# Approximate Mining of Frequent -Subgraph Patterns in Evolving Graphs

ACM Transactions on Knowledge Discovery from Data（2021）

Abstract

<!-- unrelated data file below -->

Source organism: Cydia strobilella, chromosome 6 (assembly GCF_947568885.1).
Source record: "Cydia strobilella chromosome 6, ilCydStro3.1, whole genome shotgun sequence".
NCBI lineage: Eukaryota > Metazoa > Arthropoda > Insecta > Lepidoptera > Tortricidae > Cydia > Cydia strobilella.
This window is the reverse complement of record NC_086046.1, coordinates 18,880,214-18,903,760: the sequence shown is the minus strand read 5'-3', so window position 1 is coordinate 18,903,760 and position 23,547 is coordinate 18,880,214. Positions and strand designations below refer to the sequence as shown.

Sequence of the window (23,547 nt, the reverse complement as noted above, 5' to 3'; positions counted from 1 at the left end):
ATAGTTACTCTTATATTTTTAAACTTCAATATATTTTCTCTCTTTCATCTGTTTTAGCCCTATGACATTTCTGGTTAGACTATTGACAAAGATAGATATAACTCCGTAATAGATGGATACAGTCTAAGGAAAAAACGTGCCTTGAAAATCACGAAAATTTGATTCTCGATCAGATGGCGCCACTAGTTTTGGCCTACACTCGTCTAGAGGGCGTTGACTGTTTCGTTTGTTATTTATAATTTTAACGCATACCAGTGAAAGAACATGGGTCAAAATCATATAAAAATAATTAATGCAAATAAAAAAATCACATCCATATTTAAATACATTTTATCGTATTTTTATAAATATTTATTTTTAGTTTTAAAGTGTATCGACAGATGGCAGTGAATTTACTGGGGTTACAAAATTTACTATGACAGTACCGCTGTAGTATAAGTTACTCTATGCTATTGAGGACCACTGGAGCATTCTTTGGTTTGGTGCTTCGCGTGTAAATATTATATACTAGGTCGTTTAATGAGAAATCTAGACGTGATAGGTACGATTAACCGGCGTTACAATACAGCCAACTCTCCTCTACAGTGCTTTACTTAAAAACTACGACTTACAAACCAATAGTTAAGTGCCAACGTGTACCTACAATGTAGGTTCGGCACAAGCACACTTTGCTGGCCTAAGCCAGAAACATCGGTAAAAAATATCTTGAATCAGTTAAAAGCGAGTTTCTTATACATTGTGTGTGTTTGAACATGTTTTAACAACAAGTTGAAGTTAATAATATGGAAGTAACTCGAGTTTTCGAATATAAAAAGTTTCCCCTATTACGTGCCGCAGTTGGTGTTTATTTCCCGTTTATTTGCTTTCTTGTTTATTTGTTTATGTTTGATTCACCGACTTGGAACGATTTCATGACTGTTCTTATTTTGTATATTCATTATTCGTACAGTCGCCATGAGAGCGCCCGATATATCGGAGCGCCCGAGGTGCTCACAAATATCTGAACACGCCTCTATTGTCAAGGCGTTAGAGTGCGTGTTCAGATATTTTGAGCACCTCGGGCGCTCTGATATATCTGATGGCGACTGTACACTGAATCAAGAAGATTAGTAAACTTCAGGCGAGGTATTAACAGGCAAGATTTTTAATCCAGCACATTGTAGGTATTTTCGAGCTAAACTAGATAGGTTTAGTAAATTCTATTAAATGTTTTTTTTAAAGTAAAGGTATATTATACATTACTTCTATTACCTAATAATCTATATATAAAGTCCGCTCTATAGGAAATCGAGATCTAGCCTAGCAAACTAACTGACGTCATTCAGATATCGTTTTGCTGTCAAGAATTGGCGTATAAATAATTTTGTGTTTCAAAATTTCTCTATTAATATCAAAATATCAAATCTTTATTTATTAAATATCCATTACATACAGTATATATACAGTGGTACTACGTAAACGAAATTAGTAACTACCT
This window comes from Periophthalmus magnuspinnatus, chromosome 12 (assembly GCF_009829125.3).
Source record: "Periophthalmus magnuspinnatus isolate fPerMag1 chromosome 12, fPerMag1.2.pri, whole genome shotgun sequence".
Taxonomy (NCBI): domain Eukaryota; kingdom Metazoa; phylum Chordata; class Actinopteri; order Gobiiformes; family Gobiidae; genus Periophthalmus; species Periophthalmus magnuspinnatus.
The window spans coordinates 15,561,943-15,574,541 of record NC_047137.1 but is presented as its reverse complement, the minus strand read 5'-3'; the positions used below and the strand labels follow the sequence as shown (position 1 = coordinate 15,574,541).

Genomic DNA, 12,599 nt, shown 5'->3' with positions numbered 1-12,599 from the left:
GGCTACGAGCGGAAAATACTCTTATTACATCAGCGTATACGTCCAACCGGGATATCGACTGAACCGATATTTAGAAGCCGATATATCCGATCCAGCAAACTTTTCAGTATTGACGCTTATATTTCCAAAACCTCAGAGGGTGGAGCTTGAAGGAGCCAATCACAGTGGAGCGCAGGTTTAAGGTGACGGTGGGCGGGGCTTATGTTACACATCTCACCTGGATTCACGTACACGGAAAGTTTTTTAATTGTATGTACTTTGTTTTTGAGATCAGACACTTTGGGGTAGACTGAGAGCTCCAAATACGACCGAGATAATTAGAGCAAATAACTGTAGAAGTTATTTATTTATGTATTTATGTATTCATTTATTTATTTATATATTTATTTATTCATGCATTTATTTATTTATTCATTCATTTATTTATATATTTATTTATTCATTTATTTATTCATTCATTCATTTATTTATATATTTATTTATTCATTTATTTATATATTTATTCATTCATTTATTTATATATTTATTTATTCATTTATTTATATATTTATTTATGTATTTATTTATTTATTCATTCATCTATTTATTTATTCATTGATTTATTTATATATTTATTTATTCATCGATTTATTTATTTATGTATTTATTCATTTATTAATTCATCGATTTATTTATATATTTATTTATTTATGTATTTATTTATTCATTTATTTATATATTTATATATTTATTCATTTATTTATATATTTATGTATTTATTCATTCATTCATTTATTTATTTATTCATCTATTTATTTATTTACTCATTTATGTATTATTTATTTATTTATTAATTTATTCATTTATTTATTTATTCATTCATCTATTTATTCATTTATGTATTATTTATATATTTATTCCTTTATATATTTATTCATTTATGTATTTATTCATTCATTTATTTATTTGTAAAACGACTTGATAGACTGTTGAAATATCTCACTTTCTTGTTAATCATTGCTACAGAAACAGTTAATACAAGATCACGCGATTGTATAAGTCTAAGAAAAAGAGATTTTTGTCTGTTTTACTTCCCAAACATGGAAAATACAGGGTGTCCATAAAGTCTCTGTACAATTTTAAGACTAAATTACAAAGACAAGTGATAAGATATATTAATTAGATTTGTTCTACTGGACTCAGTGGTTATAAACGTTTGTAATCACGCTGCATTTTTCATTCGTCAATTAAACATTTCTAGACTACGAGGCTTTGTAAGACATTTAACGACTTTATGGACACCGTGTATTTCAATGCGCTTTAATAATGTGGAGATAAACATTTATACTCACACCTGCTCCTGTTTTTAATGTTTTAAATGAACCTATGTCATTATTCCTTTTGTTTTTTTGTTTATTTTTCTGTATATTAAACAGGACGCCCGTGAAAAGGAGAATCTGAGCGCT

“Perhaps he could dance first and think afterwards, if it isn’t too much to ask him.” S. Beckett, Waiting for Godot Given a labeled graph, the collection of -vertex induced connected subgraph patterns that appear in the graph more frequently than a user-specified minimum threshold provides a compact summary of the characteristics of the graph, and finds applications ranging from biology to network science. However, finding these patterns is challenging, even more so for dynamic graphs that evolve over time, due to the streaming nature of the input and the exponential time complexity of the problem. We study this task in both incremental and fully-dynamic streaming settings, where arbitrary edges can be added or removed from the graph. We present TipTap , a suite of algorithms to compute high-quality approximations of the frequent -vertex subgraphs w.r.t. a given threshold, at any time (i.e., point of the stream), with high probability. In contrast to existing state-of-the-art solutions that require iterating over the entire set of subgraphs in the vicinity of the updated edge, TipTap operates by efficiently maintaining a uniform sample of connected -vertex subgraphs, thanks to an optimized neighborhood-exploration procedure. We provide a theoretical analysis of the proposed algorithms in terms of their unbiasedness and of the sample size needed to obtain a desired approximation quality. Our analysis relies on sample-complexity bounds that use Vapnik–Chervonenkis dimension, a key concept from statistical learning theory, which allows us to derive a sufficient sample size that is independent from the size of the graph. The results of our empirical evaluation demonstrates that TipTap returns high-quality results more efficiently and accurately than existing baselines.

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